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Are You a Patient and Persistent Leader?

By Tim Deuitch

Are You a Patient and Persistent Leader?

The ‘Power-Pack’ of Change - Part 3

People say it takes 21 days of consistent attention to start a new habit. In the workplace that’s probably not nearly enough. Why is it so hard? In recent blogs I have shared my observations of the common attributes of managers who commit to change, and succeed. There are four attributes that I call the ‘Power-Pack’. The key requirement of the Pack is that all must be present for real change to occur.

These four attributes of managers committed to change are:

  1. They believe it is necessary for personal and/or professional gain and fulfillment.
  2. They have confidence to engage people in more productive ways.
  3. They have patient but persistent leaders or guides.
  4. They are able to get help and offer help to peers.

This post addresses Attribute #3:

They have patient but persistent leaders or guides.

How can you be both patient and persistent? This attribute is about the manager’s disciplined ability to change their own behaviors to ensure change takes place. An analogy we’re all familiar with is the New Year’s resolution. So many are left on the pile of good intentions, and are great examples of the Power Pack not being fully in place. Even if deemed necessary and you have the confidence (at least on January 1st) to achieve the resolution, it fails if you don’t fully commit. Patience and persistence keep the change a priority.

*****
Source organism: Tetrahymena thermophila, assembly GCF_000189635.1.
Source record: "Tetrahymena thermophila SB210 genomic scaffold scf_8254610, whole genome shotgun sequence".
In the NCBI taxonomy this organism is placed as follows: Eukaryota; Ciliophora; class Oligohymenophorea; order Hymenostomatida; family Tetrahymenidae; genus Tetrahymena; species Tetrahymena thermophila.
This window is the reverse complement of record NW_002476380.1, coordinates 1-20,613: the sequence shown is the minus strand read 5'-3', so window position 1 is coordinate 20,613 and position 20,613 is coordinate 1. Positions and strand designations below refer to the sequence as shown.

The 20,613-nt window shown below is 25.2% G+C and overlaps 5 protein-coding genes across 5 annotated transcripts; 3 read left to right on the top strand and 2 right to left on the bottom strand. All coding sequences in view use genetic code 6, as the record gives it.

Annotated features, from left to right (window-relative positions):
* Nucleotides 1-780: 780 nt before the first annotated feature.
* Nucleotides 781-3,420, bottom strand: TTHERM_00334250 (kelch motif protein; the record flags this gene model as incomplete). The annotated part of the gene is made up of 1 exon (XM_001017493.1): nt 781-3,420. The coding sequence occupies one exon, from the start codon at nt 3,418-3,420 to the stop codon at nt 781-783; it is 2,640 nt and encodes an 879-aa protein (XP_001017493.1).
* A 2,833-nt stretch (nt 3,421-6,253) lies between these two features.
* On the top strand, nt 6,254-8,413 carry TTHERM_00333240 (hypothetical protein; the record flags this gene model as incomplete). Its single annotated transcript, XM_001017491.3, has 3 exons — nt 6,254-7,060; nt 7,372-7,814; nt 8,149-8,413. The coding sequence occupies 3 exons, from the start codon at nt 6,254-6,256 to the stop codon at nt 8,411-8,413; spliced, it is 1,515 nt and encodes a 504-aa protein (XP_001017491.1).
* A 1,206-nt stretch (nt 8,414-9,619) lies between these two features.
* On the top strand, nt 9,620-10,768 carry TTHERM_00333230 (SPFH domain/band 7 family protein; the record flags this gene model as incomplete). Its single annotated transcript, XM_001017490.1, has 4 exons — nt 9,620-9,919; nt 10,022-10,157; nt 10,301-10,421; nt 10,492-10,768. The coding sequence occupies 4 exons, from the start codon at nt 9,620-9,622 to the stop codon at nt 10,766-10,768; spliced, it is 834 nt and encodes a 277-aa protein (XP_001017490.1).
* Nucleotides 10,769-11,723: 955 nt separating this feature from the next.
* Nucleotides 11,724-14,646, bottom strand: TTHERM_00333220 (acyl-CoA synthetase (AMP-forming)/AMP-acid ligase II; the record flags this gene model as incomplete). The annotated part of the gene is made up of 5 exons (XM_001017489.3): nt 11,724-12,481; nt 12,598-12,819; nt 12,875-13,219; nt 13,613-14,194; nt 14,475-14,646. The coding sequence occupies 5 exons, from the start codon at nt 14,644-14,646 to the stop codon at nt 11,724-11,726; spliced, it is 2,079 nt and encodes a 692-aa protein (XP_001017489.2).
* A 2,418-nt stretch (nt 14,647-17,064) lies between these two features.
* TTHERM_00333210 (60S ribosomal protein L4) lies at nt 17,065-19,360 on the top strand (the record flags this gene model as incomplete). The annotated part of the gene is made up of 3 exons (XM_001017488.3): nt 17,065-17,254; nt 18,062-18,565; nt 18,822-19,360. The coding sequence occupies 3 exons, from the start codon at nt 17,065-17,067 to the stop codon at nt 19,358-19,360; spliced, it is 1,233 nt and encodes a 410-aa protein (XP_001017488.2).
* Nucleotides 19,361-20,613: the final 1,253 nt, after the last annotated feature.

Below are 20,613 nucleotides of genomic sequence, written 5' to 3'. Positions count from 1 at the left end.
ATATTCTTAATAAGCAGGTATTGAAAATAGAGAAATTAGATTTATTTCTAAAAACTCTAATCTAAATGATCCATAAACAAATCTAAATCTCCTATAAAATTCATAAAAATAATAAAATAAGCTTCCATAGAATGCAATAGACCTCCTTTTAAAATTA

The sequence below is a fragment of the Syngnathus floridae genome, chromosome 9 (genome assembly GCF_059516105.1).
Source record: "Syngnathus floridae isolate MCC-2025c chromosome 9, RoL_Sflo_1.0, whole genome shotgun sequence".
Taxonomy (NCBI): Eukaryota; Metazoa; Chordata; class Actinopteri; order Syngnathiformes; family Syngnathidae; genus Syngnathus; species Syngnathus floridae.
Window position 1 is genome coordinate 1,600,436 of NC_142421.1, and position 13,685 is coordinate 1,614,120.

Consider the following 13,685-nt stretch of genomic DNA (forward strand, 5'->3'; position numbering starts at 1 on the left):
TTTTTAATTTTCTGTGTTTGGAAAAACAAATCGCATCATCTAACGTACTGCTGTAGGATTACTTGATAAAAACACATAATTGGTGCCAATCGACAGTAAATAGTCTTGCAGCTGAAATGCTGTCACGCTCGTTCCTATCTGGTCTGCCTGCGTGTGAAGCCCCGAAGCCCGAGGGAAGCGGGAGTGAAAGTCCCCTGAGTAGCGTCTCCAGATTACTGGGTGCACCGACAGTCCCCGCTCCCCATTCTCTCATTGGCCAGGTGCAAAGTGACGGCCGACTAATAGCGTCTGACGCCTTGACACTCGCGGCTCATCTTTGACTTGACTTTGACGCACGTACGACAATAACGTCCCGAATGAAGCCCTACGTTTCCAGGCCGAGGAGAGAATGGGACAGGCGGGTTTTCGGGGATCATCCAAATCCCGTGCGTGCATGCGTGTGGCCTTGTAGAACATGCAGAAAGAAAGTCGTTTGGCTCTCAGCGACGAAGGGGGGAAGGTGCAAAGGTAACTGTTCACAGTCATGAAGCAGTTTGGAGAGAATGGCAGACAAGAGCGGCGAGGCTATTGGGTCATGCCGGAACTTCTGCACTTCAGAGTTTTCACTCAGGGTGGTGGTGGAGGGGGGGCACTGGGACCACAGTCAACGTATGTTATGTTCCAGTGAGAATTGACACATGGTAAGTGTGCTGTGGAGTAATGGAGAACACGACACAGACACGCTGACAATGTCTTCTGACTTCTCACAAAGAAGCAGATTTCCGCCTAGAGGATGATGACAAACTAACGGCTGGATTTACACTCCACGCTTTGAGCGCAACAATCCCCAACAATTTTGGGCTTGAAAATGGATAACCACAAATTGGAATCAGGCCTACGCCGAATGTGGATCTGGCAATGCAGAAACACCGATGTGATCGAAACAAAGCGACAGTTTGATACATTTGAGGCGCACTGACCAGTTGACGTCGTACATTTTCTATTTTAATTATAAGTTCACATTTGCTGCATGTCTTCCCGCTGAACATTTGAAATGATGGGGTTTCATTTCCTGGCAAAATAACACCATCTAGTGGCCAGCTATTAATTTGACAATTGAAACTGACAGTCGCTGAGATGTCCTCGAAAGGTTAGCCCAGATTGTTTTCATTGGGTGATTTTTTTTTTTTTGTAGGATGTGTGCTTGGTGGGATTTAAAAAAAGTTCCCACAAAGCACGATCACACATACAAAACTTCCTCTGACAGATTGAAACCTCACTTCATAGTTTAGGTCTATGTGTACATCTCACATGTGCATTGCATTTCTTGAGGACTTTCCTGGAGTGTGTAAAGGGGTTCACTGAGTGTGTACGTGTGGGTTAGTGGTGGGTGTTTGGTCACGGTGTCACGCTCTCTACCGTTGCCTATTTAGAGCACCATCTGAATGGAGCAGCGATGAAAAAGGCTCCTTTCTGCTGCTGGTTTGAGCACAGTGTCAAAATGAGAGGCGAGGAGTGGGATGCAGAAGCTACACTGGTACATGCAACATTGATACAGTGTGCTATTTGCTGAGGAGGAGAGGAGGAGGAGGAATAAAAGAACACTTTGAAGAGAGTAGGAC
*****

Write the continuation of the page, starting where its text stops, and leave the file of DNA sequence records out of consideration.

Managers demonstrate patience and persistence in two very simple and disciplined ways.

1. Patience:

  • As new behaviors and skills are introduced they expect improvement not perfection.
  • They look for consistent use of new skills before expecting the intended results.
  • They give their team the time and training needed to adopt and practice new approaches.
  • They ensure positive reinforcement of efforts and successes.

2. Persistence:

  • They ensure team meetings contain practice of the behavior and skill change taking place.
  • They ardently ward off old habits and behaviors detrimental to progress. This shows the team they are intent on the changes needed. It is not a fad.
  • They openly measure progress against their objectives, and link the use of skills to the attainment of them.

These attributes answer the question asked by so many teams, "Are you really serious?". And like your friends and family who challenge your New Year’s resolutions, you actions will reflect just how serious you are.

Published: March 13, 2015


Tim Deuitch

Vice President - Client Success

Tim brings over 25 years of experience working closely with business leaders throughout the Twin Cities and the USA. He has worked within a multitude of workplace cultures and economic cycles, helping leaders and teams improve their effectiveness and results. Since joining SEG in 2007, Tim has continued his work as a change agent, helping organizations meet their goals. Tim graduated from Warren Wilson College in 1983 with a B.S. degree in social work.

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